Review: Controversial Author Wendy Doniger Revisits the Kamasutra
The Mare’s Trap by Wendy Doniger (Left). A painter works on a poster for the controversial film <i>Kama Sutra</i>&nbsp;before it is put up at a local theatre in Mumbai (Photo: Reuters)
The Mare’s Trap by Wendy Doniger (Left). A painter works on a poster for the controversial film Kama Sutra before it is put up at a local theatre in Mumbai (Photo: Reuters)

Review: Controversial Author Wendy Doniger Revisits the Kamasutra

“India is the land of the Kamasutra”, a statement that is thrown around anytime India’s conservative current standards come up. It is used so often, it now rings hollow. How many of us really know anything about the Kamasutra except that it is a book about novel sexual positions? The boast then is of a text that most urban Indians are not familiar with at all.

The author of the controversial book The Hindus: An Alternative History, which had right wingers frothing at the mouth leading ultimately to its ban, is out with a new book, this time on the Kamasutra. The irony or humour, however you choose to look at it aside, Wendy Doniger’s new book The Mare’s Trap is an account of the Kamasutra beyond its popular perception.

Erotic Hindu sculptures on the outer walls of a temple in Khajuraho. (Photo: Reuters)
Erotic Hindu sculptures on the outer walls of a temple in Khajuraho. (Photo: Reuters)

Doniger states her purpose at the outset to reinstate the Kamasutra in the Sanskrit canon and amongst the “literary landmarks of the great Indian heritage.”

Even though I haven’t read the Kamasutra this account is beguiling enough to want to get a good translation pronto. The older Sir Richard Burton translation is decried by Doniger several times over, as being tinged with orientalism and even lacking in the accuracy of translation. A better translation suggested by Doniger is the 2002 version called The Kamasutra of Vatsyayana, published by Oxford.

Doniger brings to life aspects of the Kamasutra beyond the “positions” and stresses that it was never one about just that to begin with (It does however mock the missionary position as being “no challenge at all”). The Kamasutra is a book written for the privileged class, the nagaraka, or the ‘man-about-town’, with time and leisure enough to indulge in sex as a product of culture, and not nature.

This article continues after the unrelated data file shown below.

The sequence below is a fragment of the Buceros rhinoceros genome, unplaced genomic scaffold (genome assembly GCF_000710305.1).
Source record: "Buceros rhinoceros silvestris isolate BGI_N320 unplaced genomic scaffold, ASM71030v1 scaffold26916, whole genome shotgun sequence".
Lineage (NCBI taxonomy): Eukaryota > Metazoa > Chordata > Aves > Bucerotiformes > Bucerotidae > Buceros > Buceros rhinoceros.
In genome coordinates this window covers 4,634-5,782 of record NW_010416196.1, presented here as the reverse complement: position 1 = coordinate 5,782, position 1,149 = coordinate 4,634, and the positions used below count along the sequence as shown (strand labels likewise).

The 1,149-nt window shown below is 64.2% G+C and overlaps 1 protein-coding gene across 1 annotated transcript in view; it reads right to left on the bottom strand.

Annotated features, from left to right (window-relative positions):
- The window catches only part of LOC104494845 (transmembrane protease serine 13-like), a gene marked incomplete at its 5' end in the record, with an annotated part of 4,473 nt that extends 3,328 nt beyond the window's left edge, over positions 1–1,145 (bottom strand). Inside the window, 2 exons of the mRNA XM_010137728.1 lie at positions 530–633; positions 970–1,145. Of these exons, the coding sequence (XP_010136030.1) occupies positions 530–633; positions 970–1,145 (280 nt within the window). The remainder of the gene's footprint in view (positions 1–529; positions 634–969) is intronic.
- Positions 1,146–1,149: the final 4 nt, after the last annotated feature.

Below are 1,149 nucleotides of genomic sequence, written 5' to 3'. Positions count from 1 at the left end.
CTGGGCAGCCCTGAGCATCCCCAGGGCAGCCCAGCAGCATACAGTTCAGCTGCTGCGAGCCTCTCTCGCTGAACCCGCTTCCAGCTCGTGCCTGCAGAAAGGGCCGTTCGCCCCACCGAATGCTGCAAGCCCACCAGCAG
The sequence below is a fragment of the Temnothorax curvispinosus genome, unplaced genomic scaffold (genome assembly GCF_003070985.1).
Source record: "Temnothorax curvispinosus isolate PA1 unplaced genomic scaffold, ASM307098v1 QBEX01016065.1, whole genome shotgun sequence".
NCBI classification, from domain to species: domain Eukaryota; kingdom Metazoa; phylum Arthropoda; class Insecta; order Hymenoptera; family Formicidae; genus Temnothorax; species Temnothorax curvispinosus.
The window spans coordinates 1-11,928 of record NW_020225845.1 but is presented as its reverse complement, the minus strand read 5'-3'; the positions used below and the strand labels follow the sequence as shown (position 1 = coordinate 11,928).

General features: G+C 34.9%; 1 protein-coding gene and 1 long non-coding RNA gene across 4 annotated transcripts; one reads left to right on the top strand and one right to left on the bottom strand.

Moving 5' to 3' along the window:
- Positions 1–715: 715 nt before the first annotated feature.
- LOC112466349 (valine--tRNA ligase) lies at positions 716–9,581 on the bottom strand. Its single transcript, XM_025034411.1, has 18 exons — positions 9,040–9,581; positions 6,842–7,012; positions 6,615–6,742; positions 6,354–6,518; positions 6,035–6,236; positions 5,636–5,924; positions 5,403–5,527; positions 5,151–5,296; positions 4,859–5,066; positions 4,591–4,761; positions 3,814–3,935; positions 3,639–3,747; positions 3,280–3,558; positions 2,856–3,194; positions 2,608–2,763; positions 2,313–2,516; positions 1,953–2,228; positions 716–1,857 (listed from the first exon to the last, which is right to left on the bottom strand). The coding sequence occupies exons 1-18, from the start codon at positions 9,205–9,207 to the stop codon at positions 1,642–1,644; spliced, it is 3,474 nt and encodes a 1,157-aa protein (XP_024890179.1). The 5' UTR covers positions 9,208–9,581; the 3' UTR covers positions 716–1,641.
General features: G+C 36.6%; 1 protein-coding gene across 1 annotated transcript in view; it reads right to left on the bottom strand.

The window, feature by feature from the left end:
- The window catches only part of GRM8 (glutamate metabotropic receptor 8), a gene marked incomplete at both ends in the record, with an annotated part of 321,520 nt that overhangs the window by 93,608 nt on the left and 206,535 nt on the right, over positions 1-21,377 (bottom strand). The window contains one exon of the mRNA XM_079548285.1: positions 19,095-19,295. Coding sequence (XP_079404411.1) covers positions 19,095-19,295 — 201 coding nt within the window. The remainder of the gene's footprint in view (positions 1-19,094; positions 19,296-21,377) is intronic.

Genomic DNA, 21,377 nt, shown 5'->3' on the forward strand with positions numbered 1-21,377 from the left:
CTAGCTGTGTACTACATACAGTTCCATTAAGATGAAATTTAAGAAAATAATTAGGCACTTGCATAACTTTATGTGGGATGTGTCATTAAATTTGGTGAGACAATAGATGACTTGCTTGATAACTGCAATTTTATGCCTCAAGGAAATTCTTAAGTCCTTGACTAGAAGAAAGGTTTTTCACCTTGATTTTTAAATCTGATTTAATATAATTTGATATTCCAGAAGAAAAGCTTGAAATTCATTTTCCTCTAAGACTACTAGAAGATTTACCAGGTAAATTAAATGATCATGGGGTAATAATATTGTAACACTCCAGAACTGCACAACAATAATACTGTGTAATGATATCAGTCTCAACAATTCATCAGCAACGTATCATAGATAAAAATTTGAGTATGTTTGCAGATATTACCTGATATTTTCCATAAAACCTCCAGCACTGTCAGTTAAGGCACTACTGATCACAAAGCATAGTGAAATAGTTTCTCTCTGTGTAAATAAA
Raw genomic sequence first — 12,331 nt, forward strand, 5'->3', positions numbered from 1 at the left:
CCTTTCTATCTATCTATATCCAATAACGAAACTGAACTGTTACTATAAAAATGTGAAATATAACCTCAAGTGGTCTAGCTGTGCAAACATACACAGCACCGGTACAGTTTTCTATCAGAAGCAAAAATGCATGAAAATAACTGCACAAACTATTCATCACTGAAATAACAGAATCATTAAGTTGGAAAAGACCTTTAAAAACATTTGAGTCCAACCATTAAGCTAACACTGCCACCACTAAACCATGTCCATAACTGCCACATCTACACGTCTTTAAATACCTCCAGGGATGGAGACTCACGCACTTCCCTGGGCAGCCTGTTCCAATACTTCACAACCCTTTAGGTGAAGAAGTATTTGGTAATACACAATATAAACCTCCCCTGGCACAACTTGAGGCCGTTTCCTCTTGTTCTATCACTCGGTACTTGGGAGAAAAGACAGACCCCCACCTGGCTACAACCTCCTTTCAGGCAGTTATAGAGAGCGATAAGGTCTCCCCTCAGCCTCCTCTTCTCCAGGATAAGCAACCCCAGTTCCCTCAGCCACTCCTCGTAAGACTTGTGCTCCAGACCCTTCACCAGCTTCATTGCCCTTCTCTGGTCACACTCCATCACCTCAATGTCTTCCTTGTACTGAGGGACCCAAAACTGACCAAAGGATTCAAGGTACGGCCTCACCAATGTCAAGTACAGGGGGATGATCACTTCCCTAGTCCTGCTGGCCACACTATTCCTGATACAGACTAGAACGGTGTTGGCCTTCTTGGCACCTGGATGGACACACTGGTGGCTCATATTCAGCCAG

The director of the Diamond Information Center, Sally Morrison, shows the inside of a tortoise ring decorated with kamasutra artwork (Photo: Reuters)
The director of the Diamond Information Center, Sally Morrison, shows the inside of a tortoise ring decorated with kamasutra artwork (Photo: Reuters)

Doniger’s contention is also that Vatsyayana modelled the Kamasutra along the lines of the Arthashastra, the machiavellian guide for Kings and rulers. She compares the structure and parameters within which both books operate, and elaborates on the Kamasutra as being full of enough guile and machinations as the Arthashastra, politicizing sex as it were.

Doniger further consolidates this relation between the Arthshastra and the Kamasutra with the way the latter describes the relation between the sexes,

They say that sex is a form of quarreling, because the very essence of desire is a contest, and its character is competitive. (The commentator, Yashodhara, explains the competition: ‘Because the man and woman each try to achieve their own desires by overcoming the other’).

Erotic Hindu sculptures on the outer walls of a temple in Khajuraho. (Photo: Reuters)
Erotic Hindu sculptures on the outer walls of a temple in Khajuraho. (Photo: Reuters)

Doniger’s account throws interesting trivia from the Kamasutra. The use of magic for instance, or the different sizes of men, and even women, how to get a virgin, or a married woman, how a courtesan gets rid of men and other such.

Magic figures in the Kamasutra only in an off handed way, Doniger says, but despite that the parts quoted are quite shocking. An ointment for invisibility for instance requires that the ingredients be burned in a woman’s vagina.

Or sample this:

“If you make a powder by pulverizing leaves scattered by the wind, garlands left over from corpses, and peacocks’ bones, or pulverize a female ‘circle-maker’ buzzard that died a natural death, and mix the powder with honey and gooseberry, it puts someone in your power. If you mix the same powder with monkey shit and scatter the mixture over a virgin, she will not be given to another man.”

Doniger claims that the essential nature of the Kamasutra is a progressive one, even though it slips into ambiguity at times about its moral stand. Largely progressive, even for our curent times. It is open to non-heteronormative ideas of sex and genders. Some parts of the book are even said to have been commissioned by courtesans. While it has an open attitude towards sex, there are some misogynistic strains, justifying rape culture, a “no” means “yes” sort of narrative.

Doniger’s style is academic. It is distant for those unaccustomed or unwilling to keep up with this writing style. It’s no Devdutt Patnaik. But at 164 pages, the book is approachable with enough intrigue to make you want to read the Kamasutra.

The Mare’s Trap: Nature and Culture in The Kamasutra, by Wendy Doniger. Published by Speaking Tiger. Pp 182. Rs 399

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